the egotistical quest for an expensive thrill

Discussion in 'Boat Design' started by deepkeeler, Dec 26, 2004.

  1. JimCooper
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    JimCooper Junior Member

    Aye Mr CT ?

    you wrote a lot of words , entertaining too but its today we are talking and its not much of an argument for what goes on here.

    The old wooden heavy boat in the Hobart sprung a plank and went down so I'm told . So thats no fair comparison for hullform stability or safety of hull design. None of us would favour the older carvel or even clinker style wood boats and their construction either. Entering the hours from the bilge pump in the log each watch...i ha been there too... aye you can keep your old timber boats.

    As for colin Archers I would agree I find them too full and beamy prone to a very nasty pitching to windward in a short sea and too much modern mythology on their superiority. They were probably the best in their day. We can do better and worse today and I think thats what all this is about: comparing the different options available.

    There are many light and able yachts that I consider fairly seaworthy and safe but only once they get over 60 feet, even then they are young peoples boats and they need to be driven hard to keep their feet. This suits the racing man but I have tried heaving too it these modern designs and its not nice. That these larger ones are succesfull seems to be a trend to scale them down and when you get to the 30 to 40 footer she just hae not the length the strength nor the depth to get away with it in the rough.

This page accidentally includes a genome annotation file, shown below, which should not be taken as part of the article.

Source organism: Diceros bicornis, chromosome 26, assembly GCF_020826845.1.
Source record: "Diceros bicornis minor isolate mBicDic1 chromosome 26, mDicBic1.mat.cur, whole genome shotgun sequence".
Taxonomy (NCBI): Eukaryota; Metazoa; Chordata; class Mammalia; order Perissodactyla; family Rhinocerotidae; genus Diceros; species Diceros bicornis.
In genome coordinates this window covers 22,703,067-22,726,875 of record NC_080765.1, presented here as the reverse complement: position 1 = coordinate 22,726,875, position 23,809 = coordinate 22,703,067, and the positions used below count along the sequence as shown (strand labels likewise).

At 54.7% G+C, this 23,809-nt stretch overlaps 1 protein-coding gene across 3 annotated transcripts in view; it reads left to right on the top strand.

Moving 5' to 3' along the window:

Aye its fast but I seem to think that is what this thread was about. If you get stuck at sea in a modern wee light boat modelled on the bigger sisters in a nasty storm then you will not be a happy wee man, and I really expect that you would be waiting for rescue with hope.

    I am retired now I have spent my life at sea as both a fisherman and a cruising sailor mainly to our northern isles to Norway and the Baltic too. I ha also delivered 11 boats from South Africa to Southhampton including some too modern yacht designs for my liking.

    I have felt real fear often enough to understand the need for a heavier slower stronger and more seakindly hull. I will probably insult you I'm sorry but I presume you have little real experience and hang out with a racing meinie, and thats where your view comes from.

    Cheers
    Jim
     
  2. sharpii2
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    sharpii2 Senior Member

    Dear CT:

    Pretty good examples of the 'bad' points of just about any kind of sailboat ever raced. It seems that whenever we get rid of one 'bad' we replace it with another. The CCA rules encoraged short waterlines, deep, heavy, ballast, and tall rigs. I can imagine these boats were deadly in tacking duels. But running down wind in high seas in one of these would not be my idea of fun. Too likely to broach or even pitch pole.

    Next up, we get the IOR types. Long waterlines, short keels, and seperate spade or skegged rudders. But along with that came wide beams, shallow underbodies, and pinched ends. Very good in light to moderate winds, But, alas, had a tendency to become un controllable when they surfed, which, due to their low L/D's they tended to do a lot.

    Then. Along come IMS. Sanity at last. A boat that is likely to surf being able to do so much better, with its full stern and flat run aft and nearly retangular plan form aft the beam. But along with that came the deep bulbed keels, super light hulls, and high roached mains, which now, together or apart, introduce a much higher likelyhood of structural fallure. It will get you through the storm if it holds together